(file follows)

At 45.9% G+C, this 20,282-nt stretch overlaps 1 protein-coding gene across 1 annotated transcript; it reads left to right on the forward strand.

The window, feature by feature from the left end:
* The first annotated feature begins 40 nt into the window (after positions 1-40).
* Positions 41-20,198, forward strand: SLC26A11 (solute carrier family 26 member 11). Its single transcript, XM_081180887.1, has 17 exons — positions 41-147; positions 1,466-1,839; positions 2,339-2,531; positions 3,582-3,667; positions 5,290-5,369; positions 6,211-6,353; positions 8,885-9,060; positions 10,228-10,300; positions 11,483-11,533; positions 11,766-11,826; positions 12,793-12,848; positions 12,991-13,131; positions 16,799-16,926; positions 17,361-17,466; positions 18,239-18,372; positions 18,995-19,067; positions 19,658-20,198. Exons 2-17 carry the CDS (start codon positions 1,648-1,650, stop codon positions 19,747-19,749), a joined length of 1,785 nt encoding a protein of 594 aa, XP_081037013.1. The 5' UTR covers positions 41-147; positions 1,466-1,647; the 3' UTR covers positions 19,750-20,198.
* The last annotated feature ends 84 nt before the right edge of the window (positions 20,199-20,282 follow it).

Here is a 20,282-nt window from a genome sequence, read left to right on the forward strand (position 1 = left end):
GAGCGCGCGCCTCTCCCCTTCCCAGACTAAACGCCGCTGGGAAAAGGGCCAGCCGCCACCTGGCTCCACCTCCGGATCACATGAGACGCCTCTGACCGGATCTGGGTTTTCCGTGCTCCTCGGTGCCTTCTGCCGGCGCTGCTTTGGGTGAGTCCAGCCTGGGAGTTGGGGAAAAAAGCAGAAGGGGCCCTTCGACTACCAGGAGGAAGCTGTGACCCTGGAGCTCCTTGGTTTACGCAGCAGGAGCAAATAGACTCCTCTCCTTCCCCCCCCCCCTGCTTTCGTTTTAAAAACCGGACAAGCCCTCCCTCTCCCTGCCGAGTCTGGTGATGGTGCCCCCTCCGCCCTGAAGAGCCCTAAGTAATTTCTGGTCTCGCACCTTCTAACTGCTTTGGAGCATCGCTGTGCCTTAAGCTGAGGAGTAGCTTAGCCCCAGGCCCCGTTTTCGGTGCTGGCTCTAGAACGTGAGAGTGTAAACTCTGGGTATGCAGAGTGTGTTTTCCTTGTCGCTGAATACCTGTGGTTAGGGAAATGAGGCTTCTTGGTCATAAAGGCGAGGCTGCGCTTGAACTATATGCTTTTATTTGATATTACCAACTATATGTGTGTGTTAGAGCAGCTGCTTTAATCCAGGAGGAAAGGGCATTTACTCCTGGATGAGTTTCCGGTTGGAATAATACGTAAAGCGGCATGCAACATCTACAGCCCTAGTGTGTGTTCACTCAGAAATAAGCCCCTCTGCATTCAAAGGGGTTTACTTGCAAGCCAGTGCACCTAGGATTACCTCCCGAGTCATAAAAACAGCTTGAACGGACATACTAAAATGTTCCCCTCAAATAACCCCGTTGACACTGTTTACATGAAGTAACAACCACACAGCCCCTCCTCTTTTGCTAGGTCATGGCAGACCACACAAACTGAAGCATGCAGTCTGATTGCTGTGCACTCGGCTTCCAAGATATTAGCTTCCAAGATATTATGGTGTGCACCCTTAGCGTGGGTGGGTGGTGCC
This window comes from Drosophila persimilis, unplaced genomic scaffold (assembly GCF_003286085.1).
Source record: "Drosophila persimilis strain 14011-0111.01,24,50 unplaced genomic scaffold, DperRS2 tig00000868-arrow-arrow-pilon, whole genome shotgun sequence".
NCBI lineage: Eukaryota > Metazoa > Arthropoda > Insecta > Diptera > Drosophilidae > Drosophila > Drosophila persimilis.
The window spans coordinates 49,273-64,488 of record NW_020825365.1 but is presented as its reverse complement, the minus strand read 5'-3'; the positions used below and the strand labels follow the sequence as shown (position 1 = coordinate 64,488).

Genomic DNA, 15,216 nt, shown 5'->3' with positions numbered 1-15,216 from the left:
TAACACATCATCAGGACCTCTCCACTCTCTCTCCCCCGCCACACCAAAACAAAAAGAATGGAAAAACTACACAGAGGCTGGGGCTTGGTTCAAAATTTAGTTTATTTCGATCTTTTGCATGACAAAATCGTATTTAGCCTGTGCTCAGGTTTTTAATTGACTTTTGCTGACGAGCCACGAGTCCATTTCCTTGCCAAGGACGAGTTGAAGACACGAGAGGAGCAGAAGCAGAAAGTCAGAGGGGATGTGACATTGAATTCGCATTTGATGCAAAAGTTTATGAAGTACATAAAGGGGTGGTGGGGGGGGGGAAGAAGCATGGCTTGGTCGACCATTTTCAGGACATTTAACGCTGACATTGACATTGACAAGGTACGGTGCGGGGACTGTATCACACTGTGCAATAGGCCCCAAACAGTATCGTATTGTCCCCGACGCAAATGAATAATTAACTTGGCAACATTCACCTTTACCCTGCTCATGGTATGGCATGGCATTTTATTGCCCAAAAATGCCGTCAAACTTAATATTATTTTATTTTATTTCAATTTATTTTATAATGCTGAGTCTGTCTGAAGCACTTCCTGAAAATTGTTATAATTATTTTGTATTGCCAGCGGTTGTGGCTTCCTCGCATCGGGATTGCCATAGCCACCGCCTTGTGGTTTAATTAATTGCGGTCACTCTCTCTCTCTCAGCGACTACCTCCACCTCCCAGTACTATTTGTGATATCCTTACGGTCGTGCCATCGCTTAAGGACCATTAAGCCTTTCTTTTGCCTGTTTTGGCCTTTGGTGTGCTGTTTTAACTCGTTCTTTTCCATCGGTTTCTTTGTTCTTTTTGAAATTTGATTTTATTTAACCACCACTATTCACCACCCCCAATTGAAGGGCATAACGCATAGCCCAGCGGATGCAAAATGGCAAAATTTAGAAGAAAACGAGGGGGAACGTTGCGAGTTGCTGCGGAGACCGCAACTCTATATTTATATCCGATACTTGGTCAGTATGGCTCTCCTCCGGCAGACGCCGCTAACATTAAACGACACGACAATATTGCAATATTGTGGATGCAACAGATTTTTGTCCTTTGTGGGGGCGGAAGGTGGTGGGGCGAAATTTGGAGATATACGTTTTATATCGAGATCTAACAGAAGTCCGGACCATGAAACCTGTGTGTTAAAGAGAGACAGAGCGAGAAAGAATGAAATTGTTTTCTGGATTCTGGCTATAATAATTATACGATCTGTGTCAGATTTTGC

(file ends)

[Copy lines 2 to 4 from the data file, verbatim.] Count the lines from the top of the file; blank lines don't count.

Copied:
The window, feature by feature from the left end:
* The first annotated feature begins 40 nt into the window (after positions 1-40).
* Positions 41-20,198, forward strand: SLC26A11 (solute carrier family 26 member 11). Its single transcript, XM_081180887.1, has 17 exons — positions 41-147; positions 1,466-1,839; positions 2,339-2,531; positions 3,582-3,667; positions 5,290-5,369; positions 6,211-6,353; positions 8,885-9,060; positions 10,228-10,300; positions 11,483-11,533; positions 11,766-11,826; positions 12,793-12,848; positions 12,991-13,131; positions 16,799-16,926; positions 17,361-17,466; positions 18,239-18,372; positions 18,995-19,067; positions 19,658-20,198. Exons 2-17 carry the CDS (start codon positions 1,648-1,650, stop codon positions 19,747-19,749), a joined length of 1,785 nt encoding a protein of 594 aa, XP_081037013.1. The 5' UTR covers positions 41-147; positions 1,466-1,647; the 3' UTR covers positions 19,750-20,198.